From that long weekend, almost 200 images were selected for The Tattoo Project exhibition in November 2010, curated by Pennylane Shen, and shown at Performance Works on Granville Island. More than 750 people attended the opening night. With such incredible success, naturally, the next step was a book.

The 240-page hardcover The Tattoo Project: body. art. image., published by Schiffer Books, takes the very best works from the project and highlights them in a large-format, beautifully designed coffee table book. This book isn't just about pretty tattoos -- although there are a number of exceptional ones. What makes it engaging is the storytelling of these portraits, the way the personalities of these tattooed people shine through. And also, as Vince mentioned, it's interesting to see how these stories are told in so many ways, whether it be through the black & white long exposure photos by Marc Koegel or the "housewife cheescake" images by Melanie Jane. The other photographers include Wayne A. Hoecherl , Dan Kozma , Spencer Kovats, Syx Langemann, Aura McKayRosamond Norbury, Johnathon Vaughn, Jeff Weddell as well as Vince.   

Spencer_Kovats_The_Tattoo_Project.jpgImages above by Spencer Kovats.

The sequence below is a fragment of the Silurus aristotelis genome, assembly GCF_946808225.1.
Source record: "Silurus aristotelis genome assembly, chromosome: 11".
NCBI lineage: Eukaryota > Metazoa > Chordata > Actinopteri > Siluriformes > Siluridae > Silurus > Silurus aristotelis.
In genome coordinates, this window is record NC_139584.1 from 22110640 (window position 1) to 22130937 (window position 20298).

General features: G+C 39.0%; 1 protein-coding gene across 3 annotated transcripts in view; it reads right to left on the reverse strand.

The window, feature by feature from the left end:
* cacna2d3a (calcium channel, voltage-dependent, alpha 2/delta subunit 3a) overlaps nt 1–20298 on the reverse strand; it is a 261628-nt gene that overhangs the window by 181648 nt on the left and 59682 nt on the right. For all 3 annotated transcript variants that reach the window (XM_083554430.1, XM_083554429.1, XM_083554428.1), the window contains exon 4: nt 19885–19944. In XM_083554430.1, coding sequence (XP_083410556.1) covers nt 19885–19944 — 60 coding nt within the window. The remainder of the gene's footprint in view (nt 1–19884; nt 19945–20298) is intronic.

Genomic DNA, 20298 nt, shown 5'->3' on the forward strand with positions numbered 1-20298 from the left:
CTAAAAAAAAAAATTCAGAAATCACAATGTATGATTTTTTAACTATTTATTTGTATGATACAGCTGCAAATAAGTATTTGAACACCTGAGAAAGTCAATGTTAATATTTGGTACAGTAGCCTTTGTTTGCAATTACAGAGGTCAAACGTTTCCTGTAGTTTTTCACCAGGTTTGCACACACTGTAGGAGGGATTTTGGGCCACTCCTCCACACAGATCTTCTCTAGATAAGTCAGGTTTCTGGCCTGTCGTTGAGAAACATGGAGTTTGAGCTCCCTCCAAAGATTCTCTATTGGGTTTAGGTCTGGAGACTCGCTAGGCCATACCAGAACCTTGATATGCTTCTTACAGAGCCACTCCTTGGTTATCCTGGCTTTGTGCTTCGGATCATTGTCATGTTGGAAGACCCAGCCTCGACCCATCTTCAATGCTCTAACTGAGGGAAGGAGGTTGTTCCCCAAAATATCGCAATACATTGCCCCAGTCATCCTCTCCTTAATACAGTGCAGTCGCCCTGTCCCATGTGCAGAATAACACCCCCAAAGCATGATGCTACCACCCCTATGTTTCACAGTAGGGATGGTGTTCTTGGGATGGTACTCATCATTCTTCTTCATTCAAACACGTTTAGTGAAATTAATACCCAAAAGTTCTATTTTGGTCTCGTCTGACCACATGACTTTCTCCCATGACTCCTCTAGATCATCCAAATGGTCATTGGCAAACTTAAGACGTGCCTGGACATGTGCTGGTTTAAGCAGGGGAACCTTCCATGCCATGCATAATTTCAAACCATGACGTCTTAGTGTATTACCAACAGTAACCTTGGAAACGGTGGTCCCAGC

The next step for Tattoo Project: body. art. image. is a documentary film. Throughout the project, two film crews captured the process -- as Vince says, they "prowled the crowded hallways, eves-dropped on photographers  as they shot in the studios, and interviewed dozens of models and all of the photographers."  This summer, Vince and his team will be launching a Kickstarter.com crowd funding campaign to help finish the post-production on the film.

Check The Vanishing Tattoo blog for updates on the film (and the perks for contributing) and other tattoo goodness.
  
Syx_Langemann_The_Tattoo_Project.jpgPortrait above by Syx Langemann.
Nov201314
08:49 AM
tattoo_history_page.jpg
For near-daily gems of tattoo history, The Vanishing Tattoo's Facebook Page is a great source. Two days ago, they posted this incredible gem: a 1902 NY Tribune article entitled A Tattooing"Artist." A must-read piece.

The article discusses tattooing as an art form, how "real silk-stocking society women" were tattooed, tattoo trends at the time, and even how tattooers practiced on children. Here's a taste from the article:

When schools on the East Side opened a few weeks ago, the teachers were astonished at the number of tattooed youngsters who appeared for beginning their schooling. Some of them were as variously decorated as the saltiest of seaman, and the boys who had escaped the needle were so envious that they only wanted an opportunity to join the ranks of the "skin pictures" as the tattooed boys were called.